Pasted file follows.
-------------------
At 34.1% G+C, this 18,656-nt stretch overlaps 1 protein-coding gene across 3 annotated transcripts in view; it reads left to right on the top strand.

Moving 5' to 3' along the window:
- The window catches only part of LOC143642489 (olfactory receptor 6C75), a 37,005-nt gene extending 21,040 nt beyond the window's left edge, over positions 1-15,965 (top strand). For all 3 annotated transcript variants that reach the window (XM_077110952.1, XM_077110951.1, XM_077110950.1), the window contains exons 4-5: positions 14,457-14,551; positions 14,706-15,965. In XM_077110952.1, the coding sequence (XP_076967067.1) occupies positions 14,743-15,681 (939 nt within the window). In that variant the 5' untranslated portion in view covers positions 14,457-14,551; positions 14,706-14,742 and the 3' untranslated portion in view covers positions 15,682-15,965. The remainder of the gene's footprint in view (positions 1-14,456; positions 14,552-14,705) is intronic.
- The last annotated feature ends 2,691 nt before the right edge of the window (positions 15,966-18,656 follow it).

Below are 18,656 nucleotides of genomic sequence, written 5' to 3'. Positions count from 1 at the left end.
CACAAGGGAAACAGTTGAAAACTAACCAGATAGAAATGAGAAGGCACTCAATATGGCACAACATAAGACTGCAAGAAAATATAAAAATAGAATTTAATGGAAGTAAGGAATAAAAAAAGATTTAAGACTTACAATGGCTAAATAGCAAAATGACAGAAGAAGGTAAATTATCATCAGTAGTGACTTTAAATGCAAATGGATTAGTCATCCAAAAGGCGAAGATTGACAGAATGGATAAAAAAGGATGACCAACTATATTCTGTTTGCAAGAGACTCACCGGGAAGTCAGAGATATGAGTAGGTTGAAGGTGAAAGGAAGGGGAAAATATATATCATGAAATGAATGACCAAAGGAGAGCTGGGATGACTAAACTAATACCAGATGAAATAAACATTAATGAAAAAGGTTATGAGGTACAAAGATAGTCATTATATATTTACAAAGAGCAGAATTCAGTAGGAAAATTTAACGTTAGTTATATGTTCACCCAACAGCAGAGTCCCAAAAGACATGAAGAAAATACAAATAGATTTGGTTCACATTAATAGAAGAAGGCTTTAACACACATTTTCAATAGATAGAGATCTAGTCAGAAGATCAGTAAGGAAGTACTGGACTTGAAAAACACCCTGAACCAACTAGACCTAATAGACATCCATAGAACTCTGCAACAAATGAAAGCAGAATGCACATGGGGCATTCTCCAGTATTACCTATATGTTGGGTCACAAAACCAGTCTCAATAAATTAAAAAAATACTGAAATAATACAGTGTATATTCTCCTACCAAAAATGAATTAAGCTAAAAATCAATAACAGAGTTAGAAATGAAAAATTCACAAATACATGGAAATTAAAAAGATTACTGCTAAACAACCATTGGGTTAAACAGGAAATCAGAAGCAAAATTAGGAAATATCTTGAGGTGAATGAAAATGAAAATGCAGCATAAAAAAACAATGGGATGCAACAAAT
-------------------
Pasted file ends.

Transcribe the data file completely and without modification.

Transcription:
At 34.1% G+C, this 18,656-nt stretch overlaps 1 protein-coding gene across 3 annotated transcripts in view; it reads left to right on the top strand.

Moving 5' to 3' along the window:
- The window catches only part of LOC143642489 (olfactory receptor 6C75), a 37,005-nt gene extending 21,040 nt beyond the window's left edge, over positions 1-15,965 (top strand). For all 3 annotated transcript variants that reach the window (XM_077110952.1, XM_077110951.1, XM_077110950.1), the window contains exons 4-5: positions 14,457-14,551; positions 14,706-15,965. In XM_077110952.1, the coding sequence (XP_076967067.1) occupies positions 14,743-15,681 (939 nt within the window). In that variant the 5' untranslated portion in view covers positions 14,457-14,551; positions 14,706-14,742 and the 3' untranslated portion in view covers positions 15,682-15,965. The remainder of the gene's footprint in view (positions 1-14,456; positions 14,552-14,705) is intronic.
- The last annotated feature ends 2,691 nt before the right edge of the window (positions 15,966-18,656 follow it).

Below are 18,656 nucleotides of genomic sequence, written 5' to 3'. Positions count from 1 at the left end.
CACAAGGGAAACAGTTGAAAACTAACCAGATAGAAATGAGAAGGCACTCAATATGGCACAACATAAGACTGCAAGAAAATATAAAAATAGAATTTAATGGAAGTAAGGAATAAAAAAAGATTTAAGACTTACAATGGCTAAATAGCAAAATGACAGAAGAAGGTAAATTATCATCAGTAGTGACTTTAAATGCAAATGGATTAGTCATCCAAAAGGCGAAGATTGACAGAATGGATAAAAAAGGATGACCAACTATATTCTGTTTGCAAGAGACTCACCGGGAAGTCAGAGATATGAGTAGGTTGAAGGTGAAAGGAAGGGGAAAATATATATCATGAAATGAATGACCAAAGGAGAGCTGGGATGACTAAACTAATACCAGATGAAATAAACATTAATGAAAAAGGTTATGAGGTACAAAGATAGTCATTATATATTTACAAAGAGCAGAATTCAGTAGGAAAATTTAACGTTAGTTATATGTTCACCCAACAGCAGAGTCCCAAAAGACATGAAGAAAATACAAATAGATTTGGTTCACATTAATAGAAGAAGGCTTTAACACACATTTTCAATAGATAGAGATCTAGTCAGAAGATCAGTAAGGAAGTACTGGACTTGAAAAACACCCTGAACCAACTAGACCTAATAGACATCCATAGAACTCTGCAACAAATGAAAGCAGAATGCACATGGGGCATTCTCCAGTATTACCTATATGTTGGGTCACAAAACCAGTCTCAATAAATTAAAAAAATACTGAAATAATACAGTGTATATTCTCCTACCAAAAATGAATTAAGCTAAAAATCAATAACAGAGTTAGAAATGAAAAATTCACAAATACATGGAAATTAAAAAGATTACTGCTAAACAACCATTGGGTTAAACAGGAAATCAGAAGCAAAATTAGGAAATATCTTGAGGTGAATGAAAATGAAAATGCAGCATAAAAAAACAATGGGATGCAACAAAT